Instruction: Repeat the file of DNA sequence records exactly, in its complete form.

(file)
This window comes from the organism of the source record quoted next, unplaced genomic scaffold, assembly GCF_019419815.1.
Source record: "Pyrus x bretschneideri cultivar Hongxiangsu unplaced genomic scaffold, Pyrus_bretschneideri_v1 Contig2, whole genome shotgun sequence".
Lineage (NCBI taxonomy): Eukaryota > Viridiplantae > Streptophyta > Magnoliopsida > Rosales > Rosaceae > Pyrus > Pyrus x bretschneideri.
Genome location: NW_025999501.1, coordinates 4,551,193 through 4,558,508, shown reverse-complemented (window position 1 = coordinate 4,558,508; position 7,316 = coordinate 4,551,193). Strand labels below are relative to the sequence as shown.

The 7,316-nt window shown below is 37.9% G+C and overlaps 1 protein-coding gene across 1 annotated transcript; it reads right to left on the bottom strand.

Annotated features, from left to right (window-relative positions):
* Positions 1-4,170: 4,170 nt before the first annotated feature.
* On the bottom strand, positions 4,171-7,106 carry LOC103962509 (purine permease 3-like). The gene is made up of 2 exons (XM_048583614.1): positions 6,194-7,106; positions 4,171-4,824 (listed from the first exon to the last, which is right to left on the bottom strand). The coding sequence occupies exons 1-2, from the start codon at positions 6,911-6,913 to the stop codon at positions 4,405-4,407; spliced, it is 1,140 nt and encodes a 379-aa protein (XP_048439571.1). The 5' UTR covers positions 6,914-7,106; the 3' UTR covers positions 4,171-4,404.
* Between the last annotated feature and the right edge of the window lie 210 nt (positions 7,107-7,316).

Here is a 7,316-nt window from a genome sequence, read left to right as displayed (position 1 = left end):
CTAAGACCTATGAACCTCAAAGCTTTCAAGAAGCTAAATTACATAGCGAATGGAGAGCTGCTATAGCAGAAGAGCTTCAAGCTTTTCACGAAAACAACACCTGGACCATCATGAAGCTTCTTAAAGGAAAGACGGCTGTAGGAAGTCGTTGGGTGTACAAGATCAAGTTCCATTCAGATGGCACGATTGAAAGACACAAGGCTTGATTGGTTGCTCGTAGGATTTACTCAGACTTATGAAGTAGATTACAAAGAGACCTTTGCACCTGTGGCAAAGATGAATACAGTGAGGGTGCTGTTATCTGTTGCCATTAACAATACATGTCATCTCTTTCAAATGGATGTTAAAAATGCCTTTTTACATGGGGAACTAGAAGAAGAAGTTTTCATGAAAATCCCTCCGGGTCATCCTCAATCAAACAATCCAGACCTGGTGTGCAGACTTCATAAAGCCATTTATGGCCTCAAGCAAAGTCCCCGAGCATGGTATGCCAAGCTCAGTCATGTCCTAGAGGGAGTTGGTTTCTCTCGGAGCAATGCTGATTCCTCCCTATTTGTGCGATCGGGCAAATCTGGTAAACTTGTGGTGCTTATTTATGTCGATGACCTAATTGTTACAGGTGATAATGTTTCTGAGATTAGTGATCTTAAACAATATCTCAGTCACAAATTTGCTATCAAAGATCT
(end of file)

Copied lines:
This window comes from the organism of the source record quoted next, unplaced genomic scaffold, assembly GCF_019419815.1.
Source record: "Pyrus x bretschneideri cultivar Hongxiangsu unplaced genomic scaffold, Pyrus_bretschneideri_v1 Contig2, whole genome shotgun sequence".
Lineage (NCBI taxonomy): Eukaryota > Viridiplantae > Streptophyta > Magnoliopsida > Rosales > Rosaceae > Pyrus > Pyrus x bretschneideri.
Genome location: NW_025999501.1, coordinates 4,551,193 through 4,558,508, shown reverse-complemented (window position 1 = coordinate 4,558,508; position 7,316 = coordinate 4,551,193). Strand labels below are relative to the sequence as shown.

The 7,316-nt window shown below is 37.9% G+C and overlaps 1 protein-coding gene across 1 annotated transcript; it reads right to left on the bottom strand.

Annotated features, from left to right (window-relative positions):
* Positions 1-4,170: 4,170 nt before the first annotated feature.
* On the bottom strand, positions 4,171-7,106 carry LOC103962509 (purine permease 3-like). The gene is made up of 2 exons (XM_048583614.1): positions 6,194-7,106; positions 4,171-4,824 (listed from the first exon to the last, which is right to left on the bottom strand). The coding sequence occupies exons 1-2, from the start codon at positions 6,911-6,913 to the stop codon at positions 4,405-4,407; spliced, it is 1,140 nt and encodes a 379-aa protein (XP_048439571.1). The 5' UTR covers positions 6,914-7,106; the 3' UTR covers positions 4,171-4,404.
* Between the last annotated feature and the right edge of the window lie 210 nt (positions 7,107-7,316).

Here is a 7,316-nt window from a genome sequence, read left to right as displayed (position 1 = left end):
CTAAGACCTATGAACCTCAAAGCTTTCAAGAAGCTAAATTACATAGCGAATGGAGAGCTGCTATAGCAGAAGAGCTTCAAGCTTTTCACGAAAACAACACCTGGACCATCATGAAGCTTCTTAAAGGAAAGACGGCTGTAGGAAGTCGTTGGGTGTACAAGATCAAGTTCCATTCAGATGGCACGATTGAAAGACACAAGGCTTGATTGGTTGCTCGTAGGATTTACTCAGACTTATGAAGTAGATTACAAAGAGACCTTTGCACCTGTGGCAAAGATGAATACAGTGAGGGTGCTGTTATCTGTTGCCATTAACAATACATGTCATCTCTTTCAAATGGATGTTAAAAATGCCTTTTTACATGGGGAACTAGAAGAAGAAGTTTTCATGAAAATCCCTCCGGGTCATCCTCAATCAAACAATCCAGACCTGGTGTGCAGACTTCATAAAGCCATTTATGGCCTCAAGCAAAGTCCCCGAGCATGGTATGCCAAGCTCAGTCATGTCCTAGAGGGAGTTGGTTTCTCTCGGAGCAATGCTGATTCCTCCCTATTTGTGCGATCGGGCAAATCTGGTAAACTTGTGGTGCTTATTTATGTCGATGACCTAATTGTTACAGGTGATAATGTTTCTGAGATTAGTGATCTTAAACAATATCTCAGTCACAAATTTGCTATCAAAGATCT